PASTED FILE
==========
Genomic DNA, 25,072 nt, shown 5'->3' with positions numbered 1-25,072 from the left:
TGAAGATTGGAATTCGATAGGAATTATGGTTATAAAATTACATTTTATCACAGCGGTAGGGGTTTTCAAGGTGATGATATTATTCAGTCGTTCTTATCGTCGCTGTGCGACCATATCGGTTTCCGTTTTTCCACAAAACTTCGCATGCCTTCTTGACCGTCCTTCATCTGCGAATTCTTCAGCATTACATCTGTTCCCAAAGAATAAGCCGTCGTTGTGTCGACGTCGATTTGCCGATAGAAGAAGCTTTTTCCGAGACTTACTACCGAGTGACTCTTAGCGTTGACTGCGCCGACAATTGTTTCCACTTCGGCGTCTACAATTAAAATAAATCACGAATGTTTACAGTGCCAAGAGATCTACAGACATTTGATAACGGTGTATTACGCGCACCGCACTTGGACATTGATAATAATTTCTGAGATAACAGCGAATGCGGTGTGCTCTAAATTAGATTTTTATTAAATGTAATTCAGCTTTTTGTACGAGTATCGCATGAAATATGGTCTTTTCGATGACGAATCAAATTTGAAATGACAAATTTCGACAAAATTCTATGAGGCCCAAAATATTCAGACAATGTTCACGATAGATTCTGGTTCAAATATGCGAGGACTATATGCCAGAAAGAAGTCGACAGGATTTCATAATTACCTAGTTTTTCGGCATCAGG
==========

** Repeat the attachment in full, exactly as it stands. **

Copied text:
Genomic DNA, 25,072 nt, shown 5'->3' with positions numbered 1-25,072 from the left:
TGAAGATTGGAATTCGATAGGAATTATGGTTATAAAATTACATTTTATCACAGCGGTAGGGGTTTTCAAGGTGATGATATTATTCAGTCGTTCTTATCGTCGCTGTGCGACCATATCGGTTTCCGTTTTTCCACAAAACTTCGCATGCCTTCTTGACCGTCCTTCATCTGCGAATTCTTCAGCATTACATCTGTTCCCAAAGAATAAGCCGTCGTTGTGTCGACGTCGATTTGCCGATAGAAGAAGCTTTTTCCGAGACTTACTACCGAGTGACTCTTAGCGTTGACTGCGCCGACAATTGTTTCCACTTCGGCGTCTACAATTAAAATAAATCACGAATGTTTACAGTGCCAAGAGATCTACAGACATTTGATAACGGTGTATTACGCGCACCGCACTTGGACATTGATAATAATTTCTGAGATAACAGCGAATGCGGTGTGCTCTAAATTAGATTTTTATTAAATGTAATTCAGCTTTTTGTACGAGTATCGCATGAAATATGGTCTTTTCGATGACGAATCAAATTTGAAATGACAAATTTCGACAAAATTCTATGAGGCCCAAAATATTCAGACAATGTTCACGATAGATTCTGGTTCAAATATGCGAGGACTATATGCCAGAAAGAAGTCGACAGGATTTCATAATTACCTAGTTTTTCGGCATCAGG